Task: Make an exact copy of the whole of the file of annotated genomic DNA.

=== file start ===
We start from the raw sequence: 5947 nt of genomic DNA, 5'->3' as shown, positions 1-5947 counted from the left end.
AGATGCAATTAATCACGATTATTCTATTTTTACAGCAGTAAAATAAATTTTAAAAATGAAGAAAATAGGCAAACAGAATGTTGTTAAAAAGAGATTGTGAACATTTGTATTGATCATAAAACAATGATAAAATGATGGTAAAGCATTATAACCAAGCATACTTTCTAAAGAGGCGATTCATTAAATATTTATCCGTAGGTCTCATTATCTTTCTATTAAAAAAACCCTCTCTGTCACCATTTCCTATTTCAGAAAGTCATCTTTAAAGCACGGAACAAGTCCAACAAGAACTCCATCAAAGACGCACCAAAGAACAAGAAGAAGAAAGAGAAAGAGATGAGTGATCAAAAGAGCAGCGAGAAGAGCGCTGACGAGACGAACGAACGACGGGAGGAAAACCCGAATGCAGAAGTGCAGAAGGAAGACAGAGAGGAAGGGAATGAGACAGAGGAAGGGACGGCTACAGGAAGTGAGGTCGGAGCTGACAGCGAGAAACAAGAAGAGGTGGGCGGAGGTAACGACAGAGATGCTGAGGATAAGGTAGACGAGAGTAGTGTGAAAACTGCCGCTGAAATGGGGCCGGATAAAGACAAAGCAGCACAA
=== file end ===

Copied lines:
We start from the raw sequence: 5947 nt of genomic DNA, 5'->3' as shown, positions 1-5947 counted from the left end.
AGATGCAATTAATCACGATTATTCTATTTTTACAGCAGTAAAATAAATTTTAAAAATGAAGAAAATAGGCAAACAGAATGTTGTTAAAAAGAGATTGTGAACATTTGTATTGATCATAAAACAATGATAAAATGATGGTAAAGCATTATAACCAAGCATACTTTCTAAAGAGGCGATTCATTAAATATTTATCCGTAGGTCTCATTATCTTTCTATTAAAAAAACCCTCTCTGTCACCATTTCCTATTTCAGAAAGTCATCTTTAAAGCACGGAACAAGTCCAACAAGAACTCCATCAAAGACGCACCAAAGAACAAGAAGAAGAAAGAGAAAGAGATGAGTGATCAAAAGAGCAGCGAGAAGAGCGCTGACGAGACGAACGAACGACGGGAGGAAAACCCGAATGCAGAAGTGCAGAAGGAAGACAGAGAGGAAGGGAATGAGACAGAGGAAGGGACGGCTACAGGAAGTGAGGTCGGAGCTGACAGCGAGAAACAAGAAGAGGTGGGCGGAGGTAACGACAGAGATGCTGAGGATAAGGTAGACGAGAGTAGTGTGAAAACTGCCGCTGAAATGGGGCCGGATAAAGACAAAGCAGCACAA